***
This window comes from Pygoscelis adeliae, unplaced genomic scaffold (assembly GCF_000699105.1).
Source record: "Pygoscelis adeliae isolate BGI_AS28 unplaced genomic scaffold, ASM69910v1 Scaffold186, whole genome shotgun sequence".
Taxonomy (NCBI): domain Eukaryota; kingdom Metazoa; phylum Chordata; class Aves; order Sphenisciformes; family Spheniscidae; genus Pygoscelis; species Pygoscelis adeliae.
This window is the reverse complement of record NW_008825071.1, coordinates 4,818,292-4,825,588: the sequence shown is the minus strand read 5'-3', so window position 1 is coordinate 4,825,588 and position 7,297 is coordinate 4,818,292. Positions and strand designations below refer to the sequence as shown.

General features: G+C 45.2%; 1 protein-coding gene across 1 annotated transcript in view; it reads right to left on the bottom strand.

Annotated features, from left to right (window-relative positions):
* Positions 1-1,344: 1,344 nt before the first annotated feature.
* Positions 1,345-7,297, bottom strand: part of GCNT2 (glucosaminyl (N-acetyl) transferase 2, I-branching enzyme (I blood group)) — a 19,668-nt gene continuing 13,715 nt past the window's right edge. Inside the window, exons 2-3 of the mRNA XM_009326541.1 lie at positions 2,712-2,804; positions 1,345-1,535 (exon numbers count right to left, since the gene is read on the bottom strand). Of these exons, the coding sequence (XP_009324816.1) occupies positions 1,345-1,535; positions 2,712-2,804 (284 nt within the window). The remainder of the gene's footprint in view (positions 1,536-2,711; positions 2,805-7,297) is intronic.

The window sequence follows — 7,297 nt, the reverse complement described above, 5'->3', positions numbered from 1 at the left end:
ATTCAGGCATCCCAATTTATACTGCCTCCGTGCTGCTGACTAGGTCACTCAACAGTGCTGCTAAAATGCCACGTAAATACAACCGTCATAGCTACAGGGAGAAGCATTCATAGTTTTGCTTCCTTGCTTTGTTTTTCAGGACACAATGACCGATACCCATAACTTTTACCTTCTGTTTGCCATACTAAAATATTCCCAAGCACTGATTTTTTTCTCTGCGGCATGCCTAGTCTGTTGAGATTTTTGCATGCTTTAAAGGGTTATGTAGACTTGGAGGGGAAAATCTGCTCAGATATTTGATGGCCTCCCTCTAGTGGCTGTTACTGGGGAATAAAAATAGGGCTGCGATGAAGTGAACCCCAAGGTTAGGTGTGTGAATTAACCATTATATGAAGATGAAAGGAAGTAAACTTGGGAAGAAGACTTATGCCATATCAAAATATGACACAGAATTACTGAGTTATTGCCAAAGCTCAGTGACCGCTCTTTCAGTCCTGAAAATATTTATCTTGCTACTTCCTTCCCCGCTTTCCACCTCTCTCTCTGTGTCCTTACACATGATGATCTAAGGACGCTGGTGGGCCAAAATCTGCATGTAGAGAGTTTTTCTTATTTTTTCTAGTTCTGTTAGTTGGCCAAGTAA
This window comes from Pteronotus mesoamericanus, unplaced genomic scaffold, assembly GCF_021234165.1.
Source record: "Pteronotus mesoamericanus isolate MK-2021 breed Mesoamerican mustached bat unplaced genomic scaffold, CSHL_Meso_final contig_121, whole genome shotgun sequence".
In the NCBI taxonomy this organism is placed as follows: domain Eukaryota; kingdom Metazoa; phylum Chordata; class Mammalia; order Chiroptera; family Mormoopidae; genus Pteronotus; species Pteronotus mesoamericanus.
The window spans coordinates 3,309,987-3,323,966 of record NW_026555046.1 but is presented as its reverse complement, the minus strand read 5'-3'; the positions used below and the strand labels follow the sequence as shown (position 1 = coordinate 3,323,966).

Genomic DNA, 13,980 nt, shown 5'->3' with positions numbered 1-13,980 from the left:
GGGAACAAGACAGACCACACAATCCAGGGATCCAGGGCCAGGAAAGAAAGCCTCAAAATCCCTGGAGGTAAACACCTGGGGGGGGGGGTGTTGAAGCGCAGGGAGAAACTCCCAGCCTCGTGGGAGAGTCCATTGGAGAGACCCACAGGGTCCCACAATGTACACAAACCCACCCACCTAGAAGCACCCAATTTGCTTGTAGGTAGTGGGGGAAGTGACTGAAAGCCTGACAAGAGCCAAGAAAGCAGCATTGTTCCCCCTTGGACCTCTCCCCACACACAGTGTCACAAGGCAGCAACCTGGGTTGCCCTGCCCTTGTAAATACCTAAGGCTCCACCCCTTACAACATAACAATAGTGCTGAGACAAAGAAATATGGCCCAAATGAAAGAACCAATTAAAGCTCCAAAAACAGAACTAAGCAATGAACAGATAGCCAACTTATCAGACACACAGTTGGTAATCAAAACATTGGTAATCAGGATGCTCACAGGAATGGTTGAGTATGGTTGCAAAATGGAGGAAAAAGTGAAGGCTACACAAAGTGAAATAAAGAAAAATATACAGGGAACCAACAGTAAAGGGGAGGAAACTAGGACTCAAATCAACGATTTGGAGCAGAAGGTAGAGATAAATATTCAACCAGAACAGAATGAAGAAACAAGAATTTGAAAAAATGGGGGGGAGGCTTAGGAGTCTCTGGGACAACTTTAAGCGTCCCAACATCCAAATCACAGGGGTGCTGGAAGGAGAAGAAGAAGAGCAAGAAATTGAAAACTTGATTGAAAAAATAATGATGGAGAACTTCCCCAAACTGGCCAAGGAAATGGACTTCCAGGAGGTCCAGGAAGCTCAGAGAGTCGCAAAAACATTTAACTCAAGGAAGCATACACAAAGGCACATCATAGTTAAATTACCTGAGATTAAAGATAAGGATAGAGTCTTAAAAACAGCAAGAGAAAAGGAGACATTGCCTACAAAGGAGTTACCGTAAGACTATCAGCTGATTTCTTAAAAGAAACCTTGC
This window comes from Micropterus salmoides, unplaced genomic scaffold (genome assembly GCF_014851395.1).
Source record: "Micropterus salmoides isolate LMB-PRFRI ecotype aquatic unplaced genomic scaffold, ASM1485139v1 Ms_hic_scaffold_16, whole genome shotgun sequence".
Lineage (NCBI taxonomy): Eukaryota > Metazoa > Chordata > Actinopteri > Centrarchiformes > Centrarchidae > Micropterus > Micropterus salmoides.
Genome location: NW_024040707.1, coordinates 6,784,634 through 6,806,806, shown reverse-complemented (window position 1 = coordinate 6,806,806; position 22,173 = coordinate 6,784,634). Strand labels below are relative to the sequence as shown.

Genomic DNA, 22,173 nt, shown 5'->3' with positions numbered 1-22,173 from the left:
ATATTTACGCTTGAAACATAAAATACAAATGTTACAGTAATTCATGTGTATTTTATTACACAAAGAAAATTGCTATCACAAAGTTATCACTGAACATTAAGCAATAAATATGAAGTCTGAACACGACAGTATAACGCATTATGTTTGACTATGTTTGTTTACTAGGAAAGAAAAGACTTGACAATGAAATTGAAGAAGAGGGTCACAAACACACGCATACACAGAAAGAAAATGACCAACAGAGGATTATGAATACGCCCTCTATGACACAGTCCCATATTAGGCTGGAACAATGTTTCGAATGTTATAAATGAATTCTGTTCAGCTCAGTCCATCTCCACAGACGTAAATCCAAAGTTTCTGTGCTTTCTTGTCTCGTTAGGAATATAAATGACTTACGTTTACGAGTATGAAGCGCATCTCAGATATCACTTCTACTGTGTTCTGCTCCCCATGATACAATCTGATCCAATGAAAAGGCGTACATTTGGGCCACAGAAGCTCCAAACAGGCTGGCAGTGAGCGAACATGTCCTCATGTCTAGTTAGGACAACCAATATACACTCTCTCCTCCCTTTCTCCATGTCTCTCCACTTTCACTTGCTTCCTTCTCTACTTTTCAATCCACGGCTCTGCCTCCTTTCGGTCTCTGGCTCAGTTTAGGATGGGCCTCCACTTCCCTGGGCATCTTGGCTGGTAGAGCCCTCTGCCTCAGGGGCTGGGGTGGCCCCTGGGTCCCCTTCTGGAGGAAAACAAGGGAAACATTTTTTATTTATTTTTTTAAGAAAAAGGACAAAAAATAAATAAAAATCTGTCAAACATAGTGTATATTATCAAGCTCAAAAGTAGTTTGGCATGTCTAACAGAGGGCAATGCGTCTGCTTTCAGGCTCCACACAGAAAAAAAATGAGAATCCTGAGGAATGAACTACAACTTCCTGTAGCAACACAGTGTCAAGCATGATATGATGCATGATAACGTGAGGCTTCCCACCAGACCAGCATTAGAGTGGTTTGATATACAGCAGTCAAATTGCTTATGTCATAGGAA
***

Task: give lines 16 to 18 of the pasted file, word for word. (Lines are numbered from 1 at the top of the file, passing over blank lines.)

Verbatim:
GGGAACAAGACAGACCACACAATCCAGGGATCCAGGGCCAGGAAAGAAAGCCTCAAAATCCCTGGAGGTAAACACCTGGGGGGGGGGGTGTTGAAGCGCAGGGAGAAACTCCCAGCCTCGTGGGAGAGTCCATTGGAGAGACCCACAGGGTCCCACAATGTACACAAACCCACCCACCTAGAAGCACCCAATTTGCTTGTAGGTAGTGGGGGAAGTGACTGAAAGCCTGACAAGAGCCAAGAAAGCAGCATTGTTCCCCCTTGGACCTCTCCCCACACACAGTGTCACAAGGCAGCAACCTGGGTTGCCCTGCCCTTGTAAATACCTAAGGCTCCACCCCTTACAACATAACAATAGTGCTGAGACAAAGAAATATGGCCCAAATGAAAGAACCAATTAAAGCTCCAAAAACAGAACTAAGCAATGAACAGATAGCCAACTTATCAGACACACAGTTGGTAATCAAAACATTGGTAATCAGGATGCTCACAGGAATGGTTGAGTATGGTTGCAAAATGGAGGAAAAAGTGAAGGCTACACAAAGTGAAATAAAGAAAAATATACAGGGAACCAACAGTAAAGGGGAGGAAACTAGGACTCAAATCAACGATTTGGAGCAGAAGGTAGAGATAAATATTCAACCAGAACAGAATGAAGAAACAAGAATTTGAAAAAATGGGGGGGAGGCTTAGGAGTCTCTGGGACAACTTTAAGCGTCCCAACATCCAAATCACAGGGGTGCTGGAAGGAGAAGAAGAAGAGCAAGAAATTGAAAACTTGATTGAAAAAATAATGATGGAGAACTTCCCCAAACTGGCCAAGGAAATGGACTTCCAGGAGGTCCAGGAAGCTCAGAGAGTCGCAAAAACATTTAACTCAAGGAAGCATACACAAAGGCACATCATAGTTAAATTACCTGAGATTAAAGATAAGGATAGAGTCTTAAAAACAGCAAGAGAAAAGGAGACATTGCCTACAAAGGAGTTACCGTAAGACTATCAGCTGATTTCTTAAAAGAAACCTTGC
This window comes from Micropterus salmoides, unplaced genomic scaffold (genome assembly GCF_014851395.1).
Source record: "Micropterus salmoides isolate LMB-PRFRI ecotype aquatic unplaced genomic scaffold, ASM1485139v1 Ms_hic_scaffold_16, whole genome shotgun sequence".